I always considered David Letterman a sort of father figure. With two baby boomer parents, I basically have two moms: first, my dad who blogs and reads Sufi poetry and cooks with ghee and wears bright colors, and second, my mom, who is saint for signing up for this. And so, growing up I depended on late night talk shows for the little genderizing that actually happened to me. Letterman, his shoulder as cold as the notoriously freezing Ed Sullivan Theater, represented for me a sort of fucked-up machismo. Where you come to work hammered and laugh at your own jokes and swallow your ailments and anxieties and hurt so that the only part of them we see is the times you're mean to that Hello Deli guy. You don't blog. You don't wear pink.
And apparently you don't apologize either. Not to re-hash, because by now you know, and I don't really care because besides last week I don't even watch the show anymore. Yeah, I know that's counterintuitive: more people are watching Letterman now than, pretty much, ever. But I have to think the spike in ratings is the Leno/MySpace people-and not the musician MySpace users-who are afraid of Conan because of the Harvard thing and the self-deprecating thing and, duh, the Andy Richter thing. In case I'm wrong about this, though, and more people are watching because it's better, I'm not writing the show off. Plus, it is still good.
That said, I found myself caught up in it all, and when I read on Ryan Seacrest's assistant's Twitter that you were apologizing last night, I thought phew, and it was cathartic. Because, what the fuck, Dave? What's the biggie with just saying I'm sorry, and doing so last week? I mean, you didn't even have to mean it. First, it's none of my fucking business whether you mean what you say, and second, quibbling with sincerity is about as useless as a Michael Moore movie. You know, because even though the outrage is real, the effect is just people who already read/watch/listen to your stuff nodding along with you. So why even bother?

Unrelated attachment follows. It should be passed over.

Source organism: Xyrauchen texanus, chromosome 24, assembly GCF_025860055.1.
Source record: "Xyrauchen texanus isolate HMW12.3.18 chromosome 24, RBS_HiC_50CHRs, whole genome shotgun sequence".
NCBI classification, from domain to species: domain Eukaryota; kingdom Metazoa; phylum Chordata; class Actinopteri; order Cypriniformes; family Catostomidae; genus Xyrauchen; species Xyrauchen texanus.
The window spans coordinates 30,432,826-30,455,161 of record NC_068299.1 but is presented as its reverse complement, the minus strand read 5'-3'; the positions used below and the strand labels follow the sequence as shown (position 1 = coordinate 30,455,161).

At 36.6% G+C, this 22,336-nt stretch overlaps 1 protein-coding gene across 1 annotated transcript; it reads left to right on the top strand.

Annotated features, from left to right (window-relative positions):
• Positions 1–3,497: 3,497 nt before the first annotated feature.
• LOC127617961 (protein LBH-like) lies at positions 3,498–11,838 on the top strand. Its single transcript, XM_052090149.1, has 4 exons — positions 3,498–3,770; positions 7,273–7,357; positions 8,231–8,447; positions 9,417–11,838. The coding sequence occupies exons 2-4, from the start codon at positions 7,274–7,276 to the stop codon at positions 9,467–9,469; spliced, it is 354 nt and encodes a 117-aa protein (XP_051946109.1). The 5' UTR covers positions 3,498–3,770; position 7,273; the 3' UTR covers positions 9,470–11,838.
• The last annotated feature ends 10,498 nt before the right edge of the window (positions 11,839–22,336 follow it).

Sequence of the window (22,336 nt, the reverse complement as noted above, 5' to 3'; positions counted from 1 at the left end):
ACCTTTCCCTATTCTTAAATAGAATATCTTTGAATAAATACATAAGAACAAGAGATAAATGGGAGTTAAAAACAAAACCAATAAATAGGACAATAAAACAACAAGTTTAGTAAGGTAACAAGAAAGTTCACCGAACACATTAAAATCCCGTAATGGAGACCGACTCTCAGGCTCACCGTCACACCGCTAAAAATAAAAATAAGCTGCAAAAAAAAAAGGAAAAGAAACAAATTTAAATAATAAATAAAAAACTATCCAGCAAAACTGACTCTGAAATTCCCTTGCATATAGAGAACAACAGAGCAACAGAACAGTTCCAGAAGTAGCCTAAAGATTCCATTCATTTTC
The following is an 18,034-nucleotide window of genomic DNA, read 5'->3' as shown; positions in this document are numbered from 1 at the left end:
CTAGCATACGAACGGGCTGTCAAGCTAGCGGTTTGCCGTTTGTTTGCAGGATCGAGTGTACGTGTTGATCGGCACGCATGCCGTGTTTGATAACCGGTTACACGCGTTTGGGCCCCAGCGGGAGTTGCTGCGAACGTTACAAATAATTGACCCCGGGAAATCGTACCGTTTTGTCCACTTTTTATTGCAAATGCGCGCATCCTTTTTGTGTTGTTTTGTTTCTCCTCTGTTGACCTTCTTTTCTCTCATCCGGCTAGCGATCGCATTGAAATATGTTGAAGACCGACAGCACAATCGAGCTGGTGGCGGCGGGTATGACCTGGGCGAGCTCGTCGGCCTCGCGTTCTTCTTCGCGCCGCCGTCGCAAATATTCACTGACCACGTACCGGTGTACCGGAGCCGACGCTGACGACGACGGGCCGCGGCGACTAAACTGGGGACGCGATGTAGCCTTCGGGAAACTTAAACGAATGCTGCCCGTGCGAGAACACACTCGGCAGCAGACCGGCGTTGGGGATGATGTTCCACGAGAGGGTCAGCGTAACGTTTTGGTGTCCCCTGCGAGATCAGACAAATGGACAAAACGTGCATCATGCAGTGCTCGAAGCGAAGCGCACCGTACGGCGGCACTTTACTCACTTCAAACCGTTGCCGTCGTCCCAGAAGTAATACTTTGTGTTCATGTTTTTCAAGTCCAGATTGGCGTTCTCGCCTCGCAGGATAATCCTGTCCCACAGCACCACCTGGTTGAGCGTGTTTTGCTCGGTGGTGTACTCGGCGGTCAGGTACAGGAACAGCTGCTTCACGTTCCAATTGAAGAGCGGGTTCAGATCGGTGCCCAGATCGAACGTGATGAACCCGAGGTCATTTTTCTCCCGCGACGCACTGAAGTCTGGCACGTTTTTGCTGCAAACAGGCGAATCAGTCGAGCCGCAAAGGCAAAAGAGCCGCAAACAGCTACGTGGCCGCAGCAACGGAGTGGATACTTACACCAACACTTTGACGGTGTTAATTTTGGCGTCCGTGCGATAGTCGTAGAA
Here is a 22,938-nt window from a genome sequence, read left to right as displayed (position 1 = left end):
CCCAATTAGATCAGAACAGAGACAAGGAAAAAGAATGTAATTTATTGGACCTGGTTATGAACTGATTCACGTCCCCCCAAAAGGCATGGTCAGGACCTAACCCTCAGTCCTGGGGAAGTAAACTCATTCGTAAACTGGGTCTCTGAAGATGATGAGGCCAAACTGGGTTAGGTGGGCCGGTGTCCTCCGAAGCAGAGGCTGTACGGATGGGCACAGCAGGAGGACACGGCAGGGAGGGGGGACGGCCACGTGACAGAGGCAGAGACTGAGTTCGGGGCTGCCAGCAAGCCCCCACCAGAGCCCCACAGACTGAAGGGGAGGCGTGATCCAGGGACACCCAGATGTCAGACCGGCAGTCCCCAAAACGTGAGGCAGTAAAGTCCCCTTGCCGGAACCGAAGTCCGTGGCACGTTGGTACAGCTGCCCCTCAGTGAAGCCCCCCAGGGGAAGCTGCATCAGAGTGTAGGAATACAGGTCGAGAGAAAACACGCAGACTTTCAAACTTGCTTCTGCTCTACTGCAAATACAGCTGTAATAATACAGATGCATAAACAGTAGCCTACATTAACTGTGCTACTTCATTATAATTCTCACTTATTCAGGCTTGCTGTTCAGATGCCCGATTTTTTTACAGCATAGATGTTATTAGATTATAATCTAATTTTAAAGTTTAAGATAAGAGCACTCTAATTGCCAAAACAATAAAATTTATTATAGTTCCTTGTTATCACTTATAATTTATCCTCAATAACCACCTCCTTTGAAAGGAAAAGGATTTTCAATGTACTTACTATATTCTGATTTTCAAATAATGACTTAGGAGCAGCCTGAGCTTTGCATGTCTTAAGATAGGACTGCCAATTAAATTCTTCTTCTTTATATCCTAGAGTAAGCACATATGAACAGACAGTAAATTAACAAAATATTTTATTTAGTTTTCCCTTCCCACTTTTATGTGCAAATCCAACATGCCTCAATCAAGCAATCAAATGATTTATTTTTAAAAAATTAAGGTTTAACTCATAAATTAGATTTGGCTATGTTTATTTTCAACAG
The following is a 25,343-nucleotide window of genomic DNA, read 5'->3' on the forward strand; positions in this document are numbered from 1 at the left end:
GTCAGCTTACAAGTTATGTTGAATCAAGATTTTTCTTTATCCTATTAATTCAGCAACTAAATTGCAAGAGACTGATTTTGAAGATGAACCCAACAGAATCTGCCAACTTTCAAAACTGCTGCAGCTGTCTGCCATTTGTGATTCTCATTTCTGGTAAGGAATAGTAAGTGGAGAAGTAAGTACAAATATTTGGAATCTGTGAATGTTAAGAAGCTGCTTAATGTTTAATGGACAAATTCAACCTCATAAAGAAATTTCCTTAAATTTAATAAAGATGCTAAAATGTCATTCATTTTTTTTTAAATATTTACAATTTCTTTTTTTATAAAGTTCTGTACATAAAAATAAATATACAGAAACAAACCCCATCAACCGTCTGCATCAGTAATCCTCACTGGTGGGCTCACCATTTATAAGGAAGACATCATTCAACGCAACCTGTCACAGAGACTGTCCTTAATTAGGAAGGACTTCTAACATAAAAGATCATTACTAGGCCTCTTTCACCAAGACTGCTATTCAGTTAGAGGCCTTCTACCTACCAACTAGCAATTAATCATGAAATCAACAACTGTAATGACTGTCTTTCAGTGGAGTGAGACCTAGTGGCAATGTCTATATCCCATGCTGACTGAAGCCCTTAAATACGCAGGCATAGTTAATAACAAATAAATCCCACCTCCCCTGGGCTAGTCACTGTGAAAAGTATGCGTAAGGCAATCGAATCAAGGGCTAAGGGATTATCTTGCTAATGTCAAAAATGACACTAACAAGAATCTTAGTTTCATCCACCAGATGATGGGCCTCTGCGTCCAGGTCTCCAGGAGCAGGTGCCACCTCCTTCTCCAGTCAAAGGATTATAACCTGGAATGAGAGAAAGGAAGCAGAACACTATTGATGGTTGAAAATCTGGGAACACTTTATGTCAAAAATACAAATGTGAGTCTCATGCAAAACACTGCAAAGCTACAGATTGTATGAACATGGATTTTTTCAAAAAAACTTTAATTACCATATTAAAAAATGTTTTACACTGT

Maybe it's just been a rough year. Michael Jackson, clearly. John Hughes too. But also others: Slumdog Millionaire. Not having a President who's just a punch line. Which really means: realizing that the poverty in India is real, and that now there's a President who can actually disappoint you. To think, all these reference points upended, and is this what grown up is? Even though I've technically been an adult for like half a decade (or nearly a decade if you start counting at age of conscription, which, really, you shouldn't, because those kids are so fucking young), I can't handle leaving childhood behind like this, that is, all at once.
On the other hand, I just moved back in with my parents a few months ago, and, honest to G-d, the "Shit My Dad Says" dude-who obviously lives with his parents-is still older than me. Plus Brett Favre is still playing pro football and he was around when I played Tecmo. So in those ways, maybe I'm still sort of young. Plus the other night I saw Zombieland and part of me got choked up because I was thinking of the "Thriller" video, and while it's a good-ish movie you should definitely see, I got choked up? And so in that way, maybe I shouldn't be trusted on these matters. But stick with me. I think I wanted Letterman to apologize to restore some order up in this piece.
Anyhow. I tune in and there's Dave firing jokes. They're funny, of course. He says that it's autumn in New York, and so that means it's chilly outside his house, and it's chilly inside his house. And maybe it's a look or a tone, but it's there and you perceive he's sorry and then you're sorry for him and his situation and that you ever wanted to watch him apologize. And there's kooky Paul. He's cackling but it's nervous, like a Greek chorus. And this is how comedy is catharsis, right? When the apology does arrive, it's secondary; an afterthought. I don't know Greek, but the Wiki says nostalgia comes from that language, and that makes sense. It feels like the flipside of catharsis. Because I could be fifteen again, for one second more-finishing my Global Studies homework, watching Letterman, wondering who finds "Will It Float" funny, and then taking a longer than usual shower.
And with that: I am sorry for this aside. That's right. Sorry. Where I grew up it was more than a board game whose pieces you tried to keep away from small, hungry children. Blame my dad dad. That's right, my mom dad.
Luke Mazur, one of our two correspondents on English language usage, is back living with his parents, if you can believe that.